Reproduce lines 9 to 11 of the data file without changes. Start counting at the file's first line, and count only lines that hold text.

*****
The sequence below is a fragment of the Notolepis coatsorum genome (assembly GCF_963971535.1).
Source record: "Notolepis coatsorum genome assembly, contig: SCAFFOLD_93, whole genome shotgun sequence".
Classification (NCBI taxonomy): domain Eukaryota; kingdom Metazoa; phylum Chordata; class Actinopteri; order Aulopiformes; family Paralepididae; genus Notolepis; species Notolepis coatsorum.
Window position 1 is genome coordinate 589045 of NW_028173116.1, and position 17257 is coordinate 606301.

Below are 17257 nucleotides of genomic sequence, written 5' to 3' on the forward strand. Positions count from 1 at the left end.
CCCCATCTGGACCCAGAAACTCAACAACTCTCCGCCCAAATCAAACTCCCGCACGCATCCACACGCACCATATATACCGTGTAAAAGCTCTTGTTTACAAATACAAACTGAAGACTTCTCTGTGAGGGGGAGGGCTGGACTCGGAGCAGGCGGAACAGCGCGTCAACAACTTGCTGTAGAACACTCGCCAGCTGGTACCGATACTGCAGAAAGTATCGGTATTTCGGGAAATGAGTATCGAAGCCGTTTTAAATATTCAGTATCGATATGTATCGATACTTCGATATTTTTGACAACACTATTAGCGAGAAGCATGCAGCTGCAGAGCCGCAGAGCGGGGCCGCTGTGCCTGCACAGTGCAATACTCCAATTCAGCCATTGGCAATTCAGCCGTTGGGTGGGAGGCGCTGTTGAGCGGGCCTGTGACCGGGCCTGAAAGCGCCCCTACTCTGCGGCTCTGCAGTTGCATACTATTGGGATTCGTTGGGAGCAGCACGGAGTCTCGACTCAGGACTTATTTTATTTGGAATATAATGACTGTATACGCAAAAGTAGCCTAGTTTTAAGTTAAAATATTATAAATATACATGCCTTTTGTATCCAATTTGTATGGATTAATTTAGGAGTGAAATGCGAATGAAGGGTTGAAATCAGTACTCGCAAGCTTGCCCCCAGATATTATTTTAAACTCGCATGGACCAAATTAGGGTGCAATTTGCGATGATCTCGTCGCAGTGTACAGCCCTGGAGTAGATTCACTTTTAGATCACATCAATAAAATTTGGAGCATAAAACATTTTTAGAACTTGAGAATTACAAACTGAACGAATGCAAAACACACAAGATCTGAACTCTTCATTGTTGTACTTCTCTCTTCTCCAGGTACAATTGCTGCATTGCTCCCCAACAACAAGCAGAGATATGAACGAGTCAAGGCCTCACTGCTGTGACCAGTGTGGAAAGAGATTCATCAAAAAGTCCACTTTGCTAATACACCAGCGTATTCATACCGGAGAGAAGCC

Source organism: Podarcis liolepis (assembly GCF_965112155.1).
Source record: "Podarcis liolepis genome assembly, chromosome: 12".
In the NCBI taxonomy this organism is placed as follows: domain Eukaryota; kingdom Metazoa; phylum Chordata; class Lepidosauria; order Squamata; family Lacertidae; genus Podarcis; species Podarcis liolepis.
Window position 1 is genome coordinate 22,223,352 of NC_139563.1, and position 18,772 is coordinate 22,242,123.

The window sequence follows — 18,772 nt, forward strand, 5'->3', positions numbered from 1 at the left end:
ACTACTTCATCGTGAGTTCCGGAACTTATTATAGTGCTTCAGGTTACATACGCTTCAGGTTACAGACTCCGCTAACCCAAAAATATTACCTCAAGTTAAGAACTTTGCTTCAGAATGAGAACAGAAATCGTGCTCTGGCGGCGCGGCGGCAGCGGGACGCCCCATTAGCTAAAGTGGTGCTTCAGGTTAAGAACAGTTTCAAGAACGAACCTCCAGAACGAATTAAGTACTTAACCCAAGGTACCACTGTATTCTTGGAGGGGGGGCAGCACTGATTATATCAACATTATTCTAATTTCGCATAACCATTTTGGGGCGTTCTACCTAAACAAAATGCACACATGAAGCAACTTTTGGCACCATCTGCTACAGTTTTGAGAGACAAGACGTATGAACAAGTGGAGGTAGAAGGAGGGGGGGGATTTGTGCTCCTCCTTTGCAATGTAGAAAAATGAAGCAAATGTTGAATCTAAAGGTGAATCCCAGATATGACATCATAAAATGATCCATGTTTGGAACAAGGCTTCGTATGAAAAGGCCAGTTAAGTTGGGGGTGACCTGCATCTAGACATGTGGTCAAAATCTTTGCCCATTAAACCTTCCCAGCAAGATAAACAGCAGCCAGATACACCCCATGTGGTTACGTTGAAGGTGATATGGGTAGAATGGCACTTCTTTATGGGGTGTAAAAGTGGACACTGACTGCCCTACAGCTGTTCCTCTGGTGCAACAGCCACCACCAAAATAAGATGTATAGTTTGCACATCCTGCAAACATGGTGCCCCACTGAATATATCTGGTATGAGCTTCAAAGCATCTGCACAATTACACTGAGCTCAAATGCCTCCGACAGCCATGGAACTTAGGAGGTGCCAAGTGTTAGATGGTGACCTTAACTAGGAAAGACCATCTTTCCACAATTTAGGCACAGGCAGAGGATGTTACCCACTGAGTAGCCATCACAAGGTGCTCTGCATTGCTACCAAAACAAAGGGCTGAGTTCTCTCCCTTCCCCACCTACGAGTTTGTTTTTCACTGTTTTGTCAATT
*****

In the NCBI taxonomy this organism is placed as follows: domain Eukaryota; kingdom Metazoa; phylum Chordata; class Lepidosauria; order Squamata; family Lacertidae; genus Podarcis; species Podarcis liolepis.
Window position 1 is genome coordinate 22,223,352 of NC_139563.1, and position 18,772 is coordinate 22,242,123.

The window sequence follows — 18,772 nt, forward strand, 5'->3', positions numbered from 1 at the left end: